The EPA uses 100% gasoline(no 10% ethanol blends) to obtain their mpg ratings for all gasoline vehicles sold in America. Switching to 100% pure gasoline, our 3 cars increased their mpg by 8%, 7-8% & 6%. Go to for the 4800+ stations selling 100% pure gas in the U.S. & Canada. Some stations charge a lot for their gas, but some have good prices.
  • sanschusanschu Posts: 1
    I got dooped into buying an Elantra. I turned in a Saturn SL2 1996 that got 27 to 32 miles to the gallon on average. Which is pretty much what the sticker said when I bought it. My Elantra is averaging 24 to 33 miles to the gallon depending on traffic. The same traffic and route used by the Saturn. This is where I am miffed to spend 20K (they charge a premium to get the car) to have essentially the same car. I would have been better off continuing to repair my Saturn.

    Low speeds seem to be the problem. I can watch the average MPG drop while sitting at a 5 minute light.
  • I move cars, all makes and models, for local dealers and always get better MPG than the EPA estimates. I drive using cruise control and rarely exceed the posted speed. Ford products may be the exception as I've gotten over 40 MPG on Fusion SE's, but never better than 19 MPG on any F150's. I can't comment on in-town driving as I do so little of that with these cars. I only touch the brake when it must be touched to avoid a collision. Slow starts and slower stops will increase your MPG by more than you'd think.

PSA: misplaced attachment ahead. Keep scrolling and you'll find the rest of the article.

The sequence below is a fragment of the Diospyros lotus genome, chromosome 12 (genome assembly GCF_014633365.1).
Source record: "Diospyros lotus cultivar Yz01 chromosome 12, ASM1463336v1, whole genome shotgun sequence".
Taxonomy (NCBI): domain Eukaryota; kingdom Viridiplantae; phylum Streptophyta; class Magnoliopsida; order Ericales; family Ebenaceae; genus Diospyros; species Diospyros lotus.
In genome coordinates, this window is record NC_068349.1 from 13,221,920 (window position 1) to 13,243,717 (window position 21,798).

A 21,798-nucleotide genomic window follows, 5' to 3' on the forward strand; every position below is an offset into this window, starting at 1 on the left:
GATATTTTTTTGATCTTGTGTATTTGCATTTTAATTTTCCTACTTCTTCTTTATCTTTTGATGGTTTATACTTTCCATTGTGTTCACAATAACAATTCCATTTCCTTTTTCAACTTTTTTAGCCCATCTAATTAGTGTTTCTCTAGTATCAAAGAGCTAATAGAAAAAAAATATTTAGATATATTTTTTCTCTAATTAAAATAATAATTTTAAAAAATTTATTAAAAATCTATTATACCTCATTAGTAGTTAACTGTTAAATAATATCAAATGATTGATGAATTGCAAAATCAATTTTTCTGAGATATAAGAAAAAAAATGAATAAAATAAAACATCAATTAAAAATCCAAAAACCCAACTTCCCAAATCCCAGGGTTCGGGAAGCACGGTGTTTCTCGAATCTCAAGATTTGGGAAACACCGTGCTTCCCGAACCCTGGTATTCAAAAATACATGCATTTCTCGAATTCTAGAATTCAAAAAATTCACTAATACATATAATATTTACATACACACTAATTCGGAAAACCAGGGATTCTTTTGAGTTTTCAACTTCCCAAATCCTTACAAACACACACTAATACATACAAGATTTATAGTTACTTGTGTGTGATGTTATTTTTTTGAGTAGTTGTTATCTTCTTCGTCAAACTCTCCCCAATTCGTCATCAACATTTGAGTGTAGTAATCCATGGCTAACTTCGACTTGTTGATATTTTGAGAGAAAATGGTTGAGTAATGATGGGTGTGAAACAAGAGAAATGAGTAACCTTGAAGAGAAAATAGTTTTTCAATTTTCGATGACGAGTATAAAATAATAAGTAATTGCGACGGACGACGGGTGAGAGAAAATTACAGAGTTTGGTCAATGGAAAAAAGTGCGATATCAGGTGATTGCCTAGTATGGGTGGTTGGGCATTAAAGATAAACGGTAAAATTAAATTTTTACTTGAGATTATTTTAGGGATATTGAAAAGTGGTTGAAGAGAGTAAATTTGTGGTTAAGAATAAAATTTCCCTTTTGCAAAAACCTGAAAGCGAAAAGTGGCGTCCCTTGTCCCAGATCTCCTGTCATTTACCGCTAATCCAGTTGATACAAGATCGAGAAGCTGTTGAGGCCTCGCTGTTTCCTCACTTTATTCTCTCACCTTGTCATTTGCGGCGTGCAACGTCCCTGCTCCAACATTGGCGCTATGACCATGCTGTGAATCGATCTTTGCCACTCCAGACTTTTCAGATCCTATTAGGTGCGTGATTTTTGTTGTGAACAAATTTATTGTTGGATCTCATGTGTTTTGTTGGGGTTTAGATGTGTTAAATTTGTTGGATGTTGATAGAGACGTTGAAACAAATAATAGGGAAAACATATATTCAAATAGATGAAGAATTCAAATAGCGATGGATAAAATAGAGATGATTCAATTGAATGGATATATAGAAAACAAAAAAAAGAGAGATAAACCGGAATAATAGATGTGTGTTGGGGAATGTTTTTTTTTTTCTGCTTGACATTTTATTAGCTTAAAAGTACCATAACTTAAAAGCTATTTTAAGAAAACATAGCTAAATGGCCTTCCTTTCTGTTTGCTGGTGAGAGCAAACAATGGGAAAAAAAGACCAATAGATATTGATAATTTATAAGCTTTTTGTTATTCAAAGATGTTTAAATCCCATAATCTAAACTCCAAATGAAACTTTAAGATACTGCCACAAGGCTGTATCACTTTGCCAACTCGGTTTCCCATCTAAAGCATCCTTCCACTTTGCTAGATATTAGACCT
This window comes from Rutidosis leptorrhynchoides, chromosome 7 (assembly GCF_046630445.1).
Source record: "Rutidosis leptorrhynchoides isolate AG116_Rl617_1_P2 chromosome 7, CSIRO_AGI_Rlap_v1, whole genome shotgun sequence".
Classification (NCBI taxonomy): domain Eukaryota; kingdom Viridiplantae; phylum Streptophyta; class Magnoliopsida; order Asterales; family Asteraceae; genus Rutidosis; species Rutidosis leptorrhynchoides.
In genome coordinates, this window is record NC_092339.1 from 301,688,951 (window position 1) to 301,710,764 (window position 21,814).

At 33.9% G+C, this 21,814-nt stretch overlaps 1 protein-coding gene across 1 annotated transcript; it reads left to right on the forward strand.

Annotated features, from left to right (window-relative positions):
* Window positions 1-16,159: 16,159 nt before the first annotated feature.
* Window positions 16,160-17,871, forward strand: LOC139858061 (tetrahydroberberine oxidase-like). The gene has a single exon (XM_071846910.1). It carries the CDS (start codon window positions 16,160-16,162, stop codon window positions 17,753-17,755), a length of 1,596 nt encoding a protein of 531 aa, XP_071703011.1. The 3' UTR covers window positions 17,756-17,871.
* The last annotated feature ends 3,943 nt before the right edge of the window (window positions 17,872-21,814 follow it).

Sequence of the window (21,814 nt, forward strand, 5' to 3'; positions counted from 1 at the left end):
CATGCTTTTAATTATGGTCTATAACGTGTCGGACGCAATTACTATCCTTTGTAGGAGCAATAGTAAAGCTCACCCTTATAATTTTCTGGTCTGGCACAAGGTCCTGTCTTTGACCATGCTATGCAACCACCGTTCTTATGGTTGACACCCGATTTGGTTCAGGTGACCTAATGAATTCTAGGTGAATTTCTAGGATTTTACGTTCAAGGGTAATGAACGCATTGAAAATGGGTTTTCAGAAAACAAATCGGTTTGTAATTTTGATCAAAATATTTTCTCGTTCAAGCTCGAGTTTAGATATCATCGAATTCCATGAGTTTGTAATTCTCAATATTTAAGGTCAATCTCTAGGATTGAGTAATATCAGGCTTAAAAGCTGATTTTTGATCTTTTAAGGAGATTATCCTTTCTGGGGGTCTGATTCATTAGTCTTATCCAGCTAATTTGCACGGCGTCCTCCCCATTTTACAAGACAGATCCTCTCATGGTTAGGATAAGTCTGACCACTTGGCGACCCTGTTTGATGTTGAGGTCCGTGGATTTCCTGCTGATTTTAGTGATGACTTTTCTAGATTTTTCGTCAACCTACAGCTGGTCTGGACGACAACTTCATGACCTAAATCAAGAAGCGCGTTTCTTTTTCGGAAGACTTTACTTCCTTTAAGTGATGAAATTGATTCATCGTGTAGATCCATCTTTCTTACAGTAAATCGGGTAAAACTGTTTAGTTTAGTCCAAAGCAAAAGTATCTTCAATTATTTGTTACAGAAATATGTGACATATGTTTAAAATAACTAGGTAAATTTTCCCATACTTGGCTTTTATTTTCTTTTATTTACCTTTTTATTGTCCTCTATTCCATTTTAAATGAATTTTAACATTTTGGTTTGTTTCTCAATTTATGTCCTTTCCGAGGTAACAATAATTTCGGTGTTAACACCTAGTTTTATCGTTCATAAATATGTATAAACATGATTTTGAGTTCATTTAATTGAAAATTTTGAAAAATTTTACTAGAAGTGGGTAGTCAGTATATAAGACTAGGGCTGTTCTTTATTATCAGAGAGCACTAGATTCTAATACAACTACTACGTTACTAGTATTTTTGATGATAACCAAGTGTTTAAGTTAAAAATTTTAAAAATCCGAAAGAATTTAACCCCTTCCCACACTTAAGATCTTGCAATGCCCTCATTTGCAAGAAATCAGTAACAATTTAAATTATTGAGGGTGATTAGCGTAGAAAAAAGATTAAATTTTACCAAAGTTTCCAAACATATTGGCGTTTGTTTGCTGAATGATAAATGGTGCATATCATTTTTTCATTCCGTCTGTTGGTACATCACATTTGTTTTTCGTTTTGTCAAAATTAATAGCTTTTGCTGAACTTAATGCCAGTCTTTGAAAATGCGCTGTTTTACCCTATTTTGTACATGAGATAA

• Thank you xqqqqme for your comment, it is spot on. Far too many people seem unable to grasp this basic fact. The recent work done by Greene and Lin at ORNL confirms what was reported by Patrick Bedard column "Lousy Mileage? Is it Your car, or Your foot?" in the Feb 2006 issue of Car and Driver magazine.
  • You need to follow 1000 new cars and ask then drivers to record miles driven and gas purchased. Report these figures. Then the buyer will know what to expect.
  • frenifreni Posts: 2
    2013 - Ford Escape Ecoboost 2.0 - my new Ecoboost is performing way below expected mileage. Max 20.5 (highway only) 15.9 (city only) are others having the same experience. I should mention that I only have 1000 miles so far. Very disappointing performance so far in an otherwise desirable package.
  • delo13delo13 Posts: 1